Life with baby Cal

I am writing this blog post from my childhood bedroom on Inishmore, Aran Islands – looking out the window at the beautiful view. The sea is like a lake today and there is something very soothing about watching the comings and goings of ferries, visiting yachts and small fishing boats. I feel so lucky that I am from such a beautiful place, a perfect spot to relax and rejuvenate body and mind with a new baby. I am lucky that my mother and sister are here and have been amazing in helping me care for Cal since I arrived a couple of weeks ago. I really wanted to come home sooner but I haven’t been able to make the journey until now, nearly two months after Cal’s birth, as I was in so much pain after an emergency Caesarean section.

There is a perception these days that a caesarean is the easy option. The phrase “too posh to push” was coined after Hollywood stars were reportedly opting to have major surgery instead of a natural birth. And yes, some women get through the aftermath of a caesarean with minimum pain but that was certainly not my experience.

Cal’s birth was traumatic, I suffered a massive bleed six week before my due date and that, coupled with the caesarean certainly added to my slow recovery. Thankfully baby Cal arrived in perfect health but it is only now that I am getting back on my feet.

It is such a shock to the system to have a new baby. I don’t think I appreciated just how demanding the job of caring for a new-born would be. The cycle of feeding and changing can feel endless but thankfully Cal is a great baby. In fact, he is a complete savage when it comes to feeding. His inbuilt body clock goes off every three hours, on the hour. My sister arrived back from a walk the other day looking as though she had run a marathon with a panic stricken look on her face. Unfortunately for her, Cal had woken during the walk for a feed and she had to run home with him for ten minutes as he howled and wailed.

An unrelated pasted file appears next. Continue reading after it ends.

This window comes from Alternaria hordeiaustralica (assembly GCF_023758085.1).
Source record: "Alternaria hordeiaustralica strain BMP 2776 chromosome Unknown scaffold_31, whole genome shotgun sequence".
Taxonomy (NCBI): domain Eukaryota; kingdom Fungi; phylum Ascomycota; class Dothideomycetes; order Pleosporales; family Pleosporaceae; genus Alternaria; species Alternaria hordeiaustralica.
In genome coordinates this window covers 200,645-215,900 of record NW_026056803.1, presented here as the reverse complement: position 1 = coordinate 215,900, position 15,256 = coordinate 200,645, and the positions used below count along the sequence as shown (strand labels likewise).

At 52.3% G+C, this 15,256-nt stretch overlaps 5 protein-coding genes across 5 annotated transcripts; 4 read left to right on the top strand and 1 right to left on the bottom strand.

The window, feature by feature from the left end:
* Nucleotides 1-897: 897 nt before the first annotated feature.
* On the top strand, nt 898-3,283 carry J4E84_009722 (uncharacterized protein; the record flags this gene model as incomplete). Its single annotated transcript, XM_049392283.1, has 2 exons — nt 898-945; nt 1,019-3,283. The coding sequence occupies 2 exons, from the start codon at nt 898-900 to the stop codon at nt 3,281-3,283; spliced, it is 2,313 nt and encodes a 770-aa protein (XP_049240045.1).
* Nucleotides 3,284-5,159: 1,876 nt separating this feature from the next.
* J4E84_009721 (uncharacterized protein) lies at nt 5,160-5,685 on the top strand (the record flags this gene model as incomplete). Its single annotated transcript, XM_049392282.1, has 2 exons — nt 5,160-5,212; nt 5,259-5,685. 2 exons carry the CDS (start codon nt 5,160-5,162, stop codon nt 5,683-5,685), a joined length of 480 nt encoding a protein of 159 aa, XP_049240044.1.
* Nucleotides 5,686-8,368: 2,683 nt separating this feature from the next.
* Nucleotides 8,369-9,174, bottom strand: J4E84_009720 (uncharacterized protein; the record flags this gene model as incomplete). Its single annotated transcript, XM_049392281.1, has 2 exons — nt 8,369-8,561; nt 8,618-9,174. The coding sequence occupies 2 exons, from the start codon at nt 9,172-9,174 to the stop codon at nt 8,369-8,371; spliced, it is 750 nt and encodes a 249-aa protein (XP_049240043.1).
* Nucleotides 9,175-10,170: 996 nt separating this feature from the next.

But his ferocious appetite is a double edged sword. As a premature baby Cal’s organs are still developing and he suffers from wind after a lot of his feeds. It is so hard to watch him squirm in pain but the doctors tell me it will pass as he gets a bit older.

I admit I find the night feeds really exhausting. It so important to try and catch a few hours sleep in the day if you can and eating well is imperative to keep up energy levels.  It is so tempting to reach for junk food and sugary treats but these foods only give you a quick sugar boost and then a massive slump. I try to start the day with energy boosting foods like porridge or eggs which are mood enhancers as well as slow release energy foods. If I need a sweet treat after the two hours sleep I have had the night before, I will have some Granola from the first1000days recipe book. It is so healthy with oats, fruit, seeds and spices.  It is simple to make and lasts two weeks in an airtight container. I love it.

As well as healthy food there is nothing like getting a daily dose of fresh air, no matter how tired I am I feel a ten minute walk with the pram will make me feel better. And there is no air purer that here at home on Inishmore. I think I may have to stay another week.

Maura Derrane

With a busy filming schedule from Monday to Friday on the RTE Afternoon Show and a baby in the house, my life is jam-packed at the moment. I almost can’t believe how quickly Cal continues to grow every day and the First 1000 Days acts as great roadmap through his journey, offering accessible, workable nutritional tips, recipes and advice for parents to be and new parents. Through my blog, I’ll be sharing some personal stories from my First 1,000 Days journey, which I hope will inspire others to take a few minutes each day to plan what they are going to feed their little ones. I hope you all enjoy reading it!

View all posts by